Consumer Confidential: Oil prices jump, Bing starts dealing, pork gets a makeover
--Man, sometimes you just can't win. Even as the government announced that the unemployment rate had dropped to 8.9%, the prospect of more people commuting to work raised concern among investors of higher demand for gas. That caused stocks to tank as oil prices jumped to a two-year high. The Labor Department says the economy added 192,000 jobs last month. Meanwhile, pump prices have shot up by an average of 35 cents a gallon since the uprising in Libya began in mid-February. A gallon of regular unleaded gained another 4.4 cents overnight to a new national average of $3.471 a gallon. So let's be happy for all those people who've gotten jobs. And let's hope oil prices come down soon.
--Microsoft's Bing search engine is climbing aboard the daily-deal bandwagon. It now offers "Bing deals," allowing consumers to find local discounts. Bing is attempting to cut itself in for a piece of the action dominated by deals website Groupon. Microsoft has partnered with the Dealmap, a service provider that allows people to find and share the best local deals. About 200,000 offers will be available in 14,000 cities. Bing deals compiles offers from Groupon, LivingSocial and Restaurant.com. Meantime, the latest stats show that Bing has overtaken Yahoo to become the No. 2 search engine, after Google. I'm not sure whether that's a reflection of Bing's superiority or Yahoo's dwindling popularity.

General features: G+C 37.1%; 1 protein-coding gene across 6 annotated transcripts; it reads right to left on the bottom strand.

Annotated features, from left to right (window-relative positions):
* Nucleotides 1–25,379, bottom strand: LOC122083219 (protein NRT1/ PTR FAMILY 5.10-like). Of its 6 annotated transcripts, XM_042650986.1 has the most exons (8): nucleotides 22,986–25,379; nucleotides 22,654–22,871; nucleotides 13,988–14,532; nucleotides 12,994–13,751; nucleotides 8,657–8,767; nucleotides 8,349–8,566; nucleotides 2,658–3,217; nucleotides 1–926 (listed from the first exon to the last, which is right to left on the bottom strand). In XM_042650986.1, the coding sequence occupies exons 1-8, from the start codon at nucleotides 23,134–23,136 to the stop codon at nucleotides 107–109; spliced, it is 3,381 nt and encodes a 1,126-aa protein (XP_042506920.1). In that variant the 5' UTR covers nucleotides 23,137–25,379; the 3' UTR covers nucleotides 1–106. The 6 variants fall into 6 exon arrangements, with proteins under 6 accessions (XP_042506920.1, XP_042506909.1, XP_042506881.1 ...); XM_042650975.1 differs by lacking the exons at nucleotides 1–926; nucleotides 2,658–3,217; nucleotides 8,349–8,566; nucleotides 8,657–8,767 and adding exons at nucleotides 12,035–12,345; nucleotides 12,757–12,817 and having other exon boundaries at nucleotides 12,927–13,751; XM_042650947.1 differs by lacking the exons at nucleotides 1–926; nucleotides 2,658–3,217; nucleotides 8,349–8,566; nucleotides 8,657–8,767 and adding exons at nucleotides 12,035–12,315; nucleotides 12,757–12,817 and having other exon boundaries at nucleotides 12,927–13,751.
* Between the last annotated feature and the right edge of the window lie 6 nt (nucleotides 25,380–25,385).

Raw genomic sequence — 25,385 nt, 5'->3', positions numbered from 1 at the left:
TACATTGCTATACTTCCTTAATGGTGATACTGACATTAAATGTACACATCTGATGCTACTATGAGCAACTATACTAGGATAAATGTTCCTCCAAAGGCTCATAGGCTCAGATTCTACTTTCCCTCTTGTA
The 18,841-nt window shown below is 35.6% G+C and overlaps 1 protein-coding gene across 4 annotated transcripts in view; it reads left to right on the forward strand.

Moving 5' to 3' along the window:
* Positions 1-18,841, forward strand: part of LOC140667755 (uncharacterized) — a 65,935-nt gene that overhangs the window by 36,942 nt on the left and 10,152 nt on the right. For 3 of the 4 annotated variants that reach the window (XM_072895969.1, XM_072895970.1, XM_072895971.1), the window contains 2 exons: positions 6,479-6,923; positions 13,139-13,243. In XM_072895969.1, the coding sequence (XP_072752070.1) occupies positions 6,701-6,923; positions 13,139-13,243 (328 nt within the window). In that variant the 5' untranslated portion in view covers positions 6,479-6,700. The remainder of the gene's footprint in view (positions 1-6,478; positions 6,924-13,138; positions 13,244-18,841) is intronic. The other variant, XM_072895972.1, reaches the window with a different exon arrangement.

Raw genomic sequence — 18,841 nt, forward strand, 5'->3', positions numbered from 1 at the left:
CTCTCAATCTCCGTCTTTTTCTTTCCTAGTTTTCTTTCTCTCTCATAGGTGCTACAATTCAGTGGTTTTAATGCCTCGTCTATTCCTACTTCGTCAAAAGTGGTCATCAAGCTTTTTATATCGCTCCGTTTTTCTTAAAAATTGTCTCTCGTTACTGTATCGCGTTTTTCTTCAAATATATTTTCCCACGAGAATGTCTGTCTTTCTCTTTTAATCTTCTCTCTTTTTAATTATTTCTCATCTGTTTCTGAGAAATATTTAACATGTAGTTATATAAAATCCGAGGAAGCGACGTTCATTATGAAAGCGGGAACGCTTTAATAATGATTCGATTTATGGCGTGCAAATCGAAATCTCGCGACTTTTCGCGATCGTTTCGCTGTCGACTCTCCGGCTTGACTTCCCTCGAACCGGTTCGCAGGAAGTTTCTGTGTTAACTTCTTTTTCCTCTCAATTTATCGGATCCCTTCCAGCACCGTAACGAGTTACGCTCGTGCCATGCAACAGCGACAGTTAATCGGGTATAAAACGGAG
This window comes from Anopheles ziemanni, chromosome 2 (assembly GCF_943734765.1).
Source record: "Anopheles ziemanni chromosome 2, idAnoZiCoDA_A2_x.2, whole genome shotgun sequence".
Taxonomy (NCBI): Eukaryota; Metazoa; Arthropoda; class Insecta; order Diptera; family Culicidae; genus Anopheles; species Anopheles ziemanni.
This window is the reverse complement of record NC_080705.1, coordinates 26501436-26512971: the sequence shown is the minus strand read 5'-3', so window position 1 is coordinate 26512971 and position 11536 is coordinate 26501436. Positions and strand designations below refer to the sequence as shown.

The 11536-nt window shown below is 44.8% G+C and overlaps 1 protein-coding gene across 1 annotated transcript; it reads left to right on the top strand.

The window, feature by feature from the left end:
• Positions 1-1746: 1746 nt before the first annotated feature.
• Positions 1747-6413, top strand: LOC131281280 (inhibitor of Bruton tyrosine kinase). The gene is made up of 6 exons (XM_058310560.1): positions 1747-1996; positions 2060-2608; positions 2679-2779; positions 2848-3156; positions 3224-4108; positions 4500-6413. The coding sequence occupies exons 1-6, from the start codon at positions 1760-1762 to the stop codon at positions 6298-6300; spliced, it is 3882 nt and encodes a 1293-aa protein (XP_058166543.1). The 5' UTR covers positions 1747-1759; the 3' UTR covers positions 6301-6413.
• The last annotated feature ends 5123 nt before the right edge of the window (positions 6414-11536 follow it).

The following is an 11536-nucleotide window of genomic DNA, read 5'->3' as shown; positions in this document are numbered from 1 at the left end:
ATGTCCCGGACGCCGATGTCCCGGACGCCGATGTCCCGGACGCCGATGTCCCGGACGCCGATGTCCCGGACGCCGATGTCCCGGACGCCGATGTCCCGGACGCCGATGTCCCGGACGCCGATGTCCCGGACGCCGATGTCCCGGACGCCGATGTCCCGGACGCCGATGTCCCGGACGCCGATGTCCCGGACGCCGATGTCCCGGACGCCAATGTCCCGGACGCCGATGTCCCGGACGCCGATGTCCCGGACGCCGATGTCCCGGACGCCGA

--And in case you were wondering, the pork people think it's time for a little image makeover. After 25 years of the official pork slogan being "The Other White Meat," now we have "Pork: Be Inspired." And the pork industry is prepared to spend more than $11 million on an ad campaign to drive the message home. The old message compared pork to the more popular chicken. Now the industry will focus on the nearly 82 million Americans who already eat pork. The goal is to increase sales by 10% by 2014. Pork consumption averages about 50 pounds per person per year, according to the Department of Agriculture. That's a lot of pork. But if it's not enough for you, well, be inspired to pork out in other ways.
-- David Lazarus
Photo: An improved employment outlook could push pump prices higher. Credit: Luis Sinco / Los Angeles Times